i'm enjoying this. :)
Last edited by deleted; 7th January 2011 at 02:12 PM.
oh wow. now thats an interesting idea.
did anyone from the party get food poisoning yet? coz if im not mistaken, most modern perfumes these days may contain synthetic stuff that may or may not be harmful. It's not a risk im willing to take.
But shalimar flavoured cocktails!! now thats nice! next i want l'instant PH flavoured bonbons.
Along with the release of Guerlain's Cologne du Parfumeur I remember reading that they made a drink (cocktail) with similar ingredients to the fragrance for guests to enjoy at its launch party at La Maison.
Guerlain also made (and might still make?) some extremely potent and tenacious bath oils - Shalimar being one of them I've seen on eBay. I've not experienced these vintage beauties, though some who have tried them have said they have the same strength as the extrait/parfum.
Well, to our friend Joey, and to all of you, I direct this observation. All substances that produce heightened senses of pleasure and euphoria are inherently poisonous: If you had access to the complete list of substances contained in most all common cigarettes, they share an astounding array of precisely the same fixatives and essences found and commonly used in modern perfumery. Self medicating is nothing more or less than purposely ingesting literal poison to entice a kind of trouble in the brain system that allows for pleasure to increase whilst pain subsides. Obvious examples of this would be Opium or even simple Codeine. Smoking a cigarette whose filter has been dipped in Robert Piguet's "Bandit" is merely smoking a cigarette that is just slightly more deadly than one that is not, but a whole lot more fun. Drinking a shot of "Everclear" is about as healthy as drinking the same amount of Isopropyl, and it will make you just as sick, except the illness is perceived as a kind of euphoria. Perfume's molecular structures that float in the air are all poisonous: Every one. There isn't one that isn't: That is precisely why we fall into a swoon over certain compositions,whilst others make us gag: "Mitsouko" does this to me--I simply can't breathe it in it's so noxious to my senses. Shalimar, on the other hand, I can quite literally drink, and find it sensual and intoxicating. Robert Piguet's "Bandit" I would never wear but it gives out a hell of a head buzz if you smoke the dried remnants of it: Once and for all know each and everyone of you, all fragrance is inherently poisonous, even when used properly, and that's precisely why it captivates us the way it does. If you drink 30ml of Shalimar parfum you might be in accident emergency before you know it. If you ingest one drop of it immersed in Everclear, guaranteed, the Everclear will hurt you more than the Shalimar, but it will make you feel a whole lot better!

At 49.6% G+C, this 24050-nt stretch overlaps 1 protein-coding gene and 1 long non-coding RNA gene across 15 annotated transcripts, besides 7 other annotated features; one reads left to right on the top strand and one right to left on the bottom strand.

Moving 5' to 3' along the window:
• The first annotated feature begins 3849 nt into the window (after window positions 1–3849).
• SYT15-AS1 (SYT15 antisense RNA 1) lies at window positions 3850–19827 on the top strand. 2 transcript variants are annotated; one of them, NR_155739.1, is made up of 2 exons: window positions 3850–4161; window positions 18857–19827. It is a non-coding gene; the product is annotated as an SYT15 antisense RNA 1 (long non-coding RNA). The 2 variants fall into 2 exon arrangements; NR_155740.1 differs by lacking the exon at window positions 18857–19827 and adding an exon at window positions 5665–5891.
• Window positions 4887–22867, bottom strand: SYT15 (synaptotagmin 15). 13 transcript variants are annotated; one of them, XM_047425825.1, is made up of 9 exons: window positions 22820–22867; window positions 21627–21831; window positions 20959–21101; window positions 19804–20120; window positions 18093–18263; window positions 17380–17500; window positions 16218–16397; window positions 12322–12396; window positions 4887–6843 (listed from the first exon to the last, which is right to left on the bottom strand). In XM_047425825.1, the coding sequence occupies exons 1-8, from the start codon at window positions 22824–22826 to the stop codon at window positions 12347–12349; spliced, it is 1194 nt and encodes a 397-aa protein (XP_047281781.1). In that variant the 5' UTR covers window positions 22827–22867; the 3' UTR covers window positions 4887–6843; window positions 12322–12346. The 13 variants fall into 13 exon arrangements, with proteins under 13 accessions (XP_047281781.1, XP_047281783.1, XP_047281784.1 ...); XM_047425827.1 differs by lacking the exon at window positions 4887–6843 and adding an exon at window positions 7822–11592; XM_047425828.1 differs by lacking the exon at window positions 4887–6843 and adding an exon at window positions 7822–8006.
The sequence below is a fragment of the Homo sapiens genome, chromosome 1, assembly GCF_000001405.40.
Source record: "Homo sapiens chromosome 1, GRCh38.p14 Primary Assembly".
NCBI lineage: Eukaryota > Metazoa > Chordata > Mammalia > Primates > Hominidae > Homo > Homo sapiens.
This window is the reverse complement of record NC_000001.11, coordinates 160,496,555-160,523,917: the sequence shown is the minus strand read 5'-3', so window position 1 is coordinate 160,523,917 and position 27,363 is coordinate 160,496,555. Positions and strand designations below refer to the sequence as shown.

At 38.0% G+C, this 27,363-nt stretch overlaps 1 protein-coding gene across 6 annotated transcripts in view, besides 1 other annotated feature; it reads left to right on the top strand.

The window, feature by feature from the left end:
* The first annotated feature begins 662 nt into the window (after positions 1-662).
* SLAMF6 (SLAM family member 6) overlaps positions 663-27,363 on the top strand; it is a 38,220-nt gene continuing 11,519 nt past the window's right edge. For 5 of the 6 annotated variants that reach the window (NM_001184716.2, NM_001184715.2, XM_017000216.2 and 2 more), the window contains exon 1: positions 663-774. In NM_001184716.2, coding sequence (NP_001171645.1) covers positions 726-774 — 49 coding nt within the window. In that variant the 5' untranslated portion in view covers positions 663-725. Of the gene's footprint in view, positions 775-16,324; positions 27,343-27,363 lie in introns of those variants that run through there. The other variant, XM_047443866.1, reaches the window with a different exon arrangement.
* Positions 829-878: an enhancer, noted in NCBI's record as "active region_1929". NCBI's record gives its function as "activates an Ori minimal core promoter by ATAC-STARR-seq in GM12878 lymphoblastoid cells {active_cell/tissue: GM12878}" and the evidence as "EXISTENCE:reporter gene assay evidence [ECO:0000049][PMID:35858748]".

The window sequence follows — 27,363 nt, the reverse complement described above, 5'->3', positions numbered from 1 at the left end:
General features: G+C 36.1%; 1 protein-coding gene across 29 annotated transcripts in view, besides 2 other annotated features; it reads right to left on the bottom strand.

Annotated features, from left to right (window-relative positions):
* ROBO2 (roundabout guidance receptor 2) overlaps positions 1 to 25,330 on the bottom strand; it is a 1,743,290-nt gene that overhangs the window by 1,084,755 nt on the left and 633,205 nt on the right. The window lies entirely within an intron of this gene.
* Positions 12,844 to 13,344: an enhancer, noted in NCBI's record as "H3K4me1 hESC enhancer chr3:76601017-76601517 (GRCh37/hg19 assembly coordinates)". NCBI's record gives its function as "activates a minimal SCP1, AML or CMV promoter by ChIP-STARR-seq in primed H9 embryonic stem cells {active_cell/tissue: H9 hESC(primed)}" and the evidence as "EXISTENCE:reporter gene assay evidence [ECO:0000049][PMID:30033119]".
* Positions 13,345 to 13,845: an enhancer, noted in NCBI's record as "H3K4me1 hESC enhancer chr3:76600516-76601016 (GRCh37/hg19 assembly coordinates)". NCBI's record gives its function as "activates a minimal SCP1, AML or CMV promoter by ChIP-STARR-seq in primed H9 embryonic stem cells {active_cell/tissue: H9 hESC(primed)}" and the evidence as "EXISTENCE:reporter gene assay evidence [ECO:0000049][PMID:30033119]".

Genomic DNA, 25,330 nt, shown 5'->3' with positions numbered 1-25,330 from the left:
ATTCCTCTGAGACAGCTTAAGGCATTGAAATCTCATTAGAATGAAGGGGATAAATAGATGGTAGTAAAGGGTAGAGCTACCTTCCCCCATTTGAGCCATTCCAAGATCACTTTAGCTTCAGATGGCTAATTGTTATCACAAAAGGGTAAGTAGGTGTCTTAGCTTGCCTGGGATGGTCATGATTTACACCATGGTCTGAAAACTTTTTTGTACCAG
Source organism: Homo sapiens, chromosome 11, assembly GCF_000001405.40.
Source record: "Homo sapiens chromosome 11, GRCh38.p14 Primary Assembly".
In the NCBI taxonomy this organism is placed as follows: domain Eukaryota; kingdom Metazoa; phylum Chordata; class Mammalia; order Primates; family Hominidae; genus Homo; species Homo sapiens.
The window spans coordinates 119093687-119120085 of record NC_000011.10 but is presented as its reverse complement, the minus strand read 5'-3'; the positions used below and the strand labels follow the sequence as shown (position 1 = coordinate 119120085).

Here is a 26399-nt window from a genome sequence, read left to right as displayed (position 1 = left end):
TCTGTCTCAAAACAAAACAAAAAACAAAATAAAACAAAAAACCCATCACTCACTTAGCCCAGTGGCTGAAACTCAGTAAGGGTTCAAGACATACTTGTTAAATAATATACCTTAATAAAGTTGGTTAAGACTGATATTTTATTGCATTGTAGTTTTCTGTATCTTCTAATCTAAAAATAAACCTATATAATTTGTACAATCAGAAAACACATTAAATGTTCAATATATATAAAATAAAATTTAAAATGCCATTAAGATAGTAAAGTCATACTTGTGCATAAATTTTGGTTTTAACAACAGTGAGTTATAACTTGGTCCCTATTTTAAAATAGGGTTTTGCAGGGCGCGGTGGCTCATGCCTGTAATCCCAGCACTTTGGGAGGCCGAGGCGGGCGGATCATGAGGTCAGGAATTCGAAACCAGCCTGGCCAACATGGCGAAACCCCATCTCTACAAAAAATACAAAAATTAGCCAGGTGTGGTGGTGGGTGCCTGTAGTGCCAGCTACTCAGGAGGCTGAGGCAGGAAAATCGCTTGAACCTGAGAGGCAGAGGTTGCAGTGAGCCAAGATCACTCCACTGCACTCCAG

No sense in trying to make anything out of an eau de toilette other than a fresh handkerchief or an attractive lilt of scent that follows you about. Eau de Toilette is useless for making pudding or for anything that one would ingest, very effective, though, as a refresher for the body and the mind. Food Quality Essential Oils, which you may be able to obtain, are what is required to make your Heritage Pudding: Study the composition, and attempt to re-create it with these oils, then use the resultant mixture very sparingly in a basic pudding recipe, suspending no more than one drop into the creme or the creme anglaise.
nope. won't work. Re-creating a "sketch" of something like Heritage is not as difficult as it sounds, you just need to make sure you're using good oils and remember that you work in 3's: 3 times more flight note quantity, 2 times more heart note quantity, and 1 unit of each basenote quantity as a rule of thumb, which will provide a sketch that you can then tweak by sniffing it: Example, assuming there were a very linear fragrance who's pyramid ran thus: Top note, Lavender Middle note, Vanilla Base Note, White Musk, to sketch this out, you'd combine 3 drops lavender, 2 drops vanilla, 1 drop white musk. By smelling it you'd suss out immediately that the white musk "took over," so you'd add another drop or two of vanilla, working backwards. At that point, in sniffing, you will find that you have lost your flight entirely, so you would then add about 5 drops of lavender, which would give you a pretty god oil version of this fragrance, but not replicate it. This mixture you can use to make cup cakes or whatever provided you use the smallest amount of it--1 drop is all it takes--and verify that you are not including the seriously dangerous oils like cinnamon bark oil which is labeled "fatal if ingested" Most good essential oil resources will label their oils if they are seriously poisonous.
EVERYBODY READING THIS: to achieve any kind of pleasant effect in the alternative usage of fragrance in igestables, keep in mind that "parfum" is the only thing to use, and to be used in extreme moderation, as in one drop at the most, and if that doesn't work it just means the composition is lacking in natural components, and the experiment should not be tweaked by adding more because that just becomes seriously dangerous. Anyone attempting to use Eau de Toilette or Eau de Parfum will just waste their time and their product: If you've ever got a bit of cologne in your mouth you'll know what I mean: the taste is inherently vile due to the high alcohol content and bumped up fixatives in what is called "fragrance" or "parfum" in the ingredients list, all of which taste a bit like gasoline.